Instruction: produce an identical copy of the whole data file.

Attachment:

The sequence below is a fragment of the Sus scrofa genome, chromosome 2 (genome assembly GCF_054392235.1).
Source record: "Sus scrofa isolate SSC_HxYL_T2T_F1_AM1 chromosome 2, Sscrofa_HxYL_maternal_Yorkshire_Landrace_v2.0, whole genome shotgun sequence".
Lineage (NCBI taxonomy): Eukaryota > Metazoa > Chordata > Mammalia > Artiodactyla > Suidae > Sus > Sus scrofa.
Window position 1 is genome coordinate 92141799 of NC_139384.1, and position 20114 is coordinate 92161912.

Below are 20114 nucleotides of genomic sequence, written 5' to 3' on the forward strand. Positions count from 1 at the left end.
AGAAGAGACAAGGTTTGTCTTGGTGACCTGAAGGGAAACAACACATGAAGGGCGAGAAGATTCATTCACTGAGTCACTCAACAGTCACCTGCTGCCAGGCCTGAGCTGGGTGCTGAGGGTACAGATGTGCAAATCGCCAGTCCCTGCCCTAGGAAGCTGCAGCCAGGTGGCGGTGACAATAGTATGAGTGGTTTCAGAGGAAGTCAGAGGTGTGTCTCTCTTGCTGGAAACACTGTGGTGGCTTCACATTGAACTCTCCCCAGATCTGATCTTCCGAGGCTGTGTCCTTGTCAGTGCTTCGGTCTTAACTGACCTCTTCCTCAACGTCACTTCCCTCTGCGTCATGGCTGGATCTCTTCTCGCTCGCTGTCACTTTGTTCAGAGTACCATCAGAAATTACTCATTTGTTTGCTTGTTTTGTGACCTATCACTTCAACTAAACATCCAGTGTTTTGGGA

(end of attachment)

The sequence below is a fragment of the Sus scrofa genome, chromosome 2 (genome assembly GCF_054392235.1).
Source record: "Sus scrofa isolate SSC_HxYL_T2T_F1_AM1 chromosome 2, Sscrofa_HxYL_maternal_Yorkshire_Landrace_v2.0, whole genome shotgun sequence".
Lineage (NCBI taxonomy): Eukaryota > Metazoa > Chordata > Mammalia > Artiodactyla > Suidae > Sus > Sus scrofa.
Window position 1 is genome coordinate 92141799 of NC_139384.1, and position 20114 is coordinate 92161912.

Below are 20114 nucleotides of genomic sequence, written 5' to 3' on the forward strand. Positions count from 1 at the left end.
AGAAGAGACAAGGTTTGTCTTGGTGACCTGAAGGGAAACAACACATGAAGGGCGAGAAGATTCATTCACTGAGTCACTCAACAGTCACCTGCTGCCAGGCCTGAGCTGGGTGCTGAGGGTACAGATGTGCAAATCGCCAGTCCCTGCCCTAGGAAGCTGCAGCCAGGTGGCGGTGACAATAGTATGAGTGGTTTCAGAGGAAGTCAGAGGTGTGTCTCTCTTGCTGGAAACACTGTGGTGGCTTCACATTGAACTCTCCCCAGATCTGATCTTCCGAGGCTGTGTCCTTGTCAGTGCTTCGGTCTTAACTGACCTCTTCCTCAACGTCACTTCCCTCTGCGTCATGGCTGGATCTCTTCTCGCTCGCTGTCACTTTGTTCAGAGTACCATCAGAAATTACTCATTTGTTTGCTTGTTTTGTGACCTATCACTTCAACTAAACATCCAGTGTTTTGGGA